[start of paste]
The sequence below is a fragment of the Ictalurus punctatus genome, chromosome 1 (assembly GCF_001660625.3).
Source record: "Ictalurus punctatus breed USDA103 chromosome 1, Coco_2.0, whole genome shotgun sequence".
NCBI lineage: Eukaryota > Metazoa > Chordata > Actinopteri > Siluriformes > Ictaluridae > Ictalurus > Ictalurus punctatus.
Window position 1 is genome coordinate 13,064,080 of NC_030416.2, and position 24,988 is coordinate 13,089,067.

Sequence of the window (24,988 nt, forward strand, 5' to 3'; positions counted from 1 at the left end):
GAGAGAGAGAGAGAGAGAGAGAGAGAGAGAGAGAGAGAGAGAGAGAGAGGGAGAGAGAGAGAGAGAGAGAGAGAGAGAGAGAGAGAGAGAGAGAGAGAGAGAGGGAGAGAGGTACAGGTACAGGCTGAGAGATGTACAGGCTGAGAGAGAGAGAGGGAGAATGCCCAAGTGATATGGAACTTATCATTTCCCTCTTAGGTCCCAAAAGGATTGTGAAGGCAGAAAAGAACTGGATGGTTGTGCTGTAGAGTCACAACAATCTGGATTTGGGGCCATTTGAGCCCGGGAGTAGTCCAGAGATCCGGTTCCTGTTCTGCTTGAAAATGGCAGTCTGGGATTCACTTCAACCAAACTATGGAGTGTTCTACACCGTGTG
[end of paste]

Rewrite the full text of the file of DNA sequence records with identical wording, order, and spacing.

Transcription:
The sequence below is a fragment of the Ictalurus punctatus genome, chromosome 1 (assembly GCF_001660625.3).
Source record: "Ictalurus punctatus breed USDA103 chromosome 1, Coco_2.0, whole genome shotgun sequence".
NCBI lineage: Eukaryota > Metazoa > Chordata > Actinopteri > Siluriformes > Ictaluridae > Ictalurus > Ictalurus punctatus.
Window position 1 is genome coordinate 13,064,080 of NC_030416.2, and position 24,988 is coordinate 13,089,067.

Sequence of the window (24,988 nt, forward strand, 5' to 3'; positions counted from 1 at the left end):
GAGAGAGAGAGAGAGAGAGAGAGAGAGAGAGAGAGAGAGAGAGAGAGAGGGAGAGAGAGAGAGAGAGAGAGAGAGAGAGAGAGAGAGAGAGAGAGAGAGAGAGGGAGAGAGGTACAGGTACAGGCTGAGAGATGTACAGGCTGAGAGAGAGAGAGGGAGAATGCCCAAGTGATATGGAACTTATCATTTCCCTCTTAGGTCCCAAAAGGATTGTGAAGGCAGAAAAGAACTGGATGGTTGTGCTGTAGAGTCACAACAATCTGGATTTGGGGCCATTTGAGCCCGGGAGTAGTCCAGAGATCCGGTTCCTGTTCTGCTTGAAAATGGCAGTCTGGGATTCACTTCAACCAAACTATGGAGTGTTCTACACCGTGTG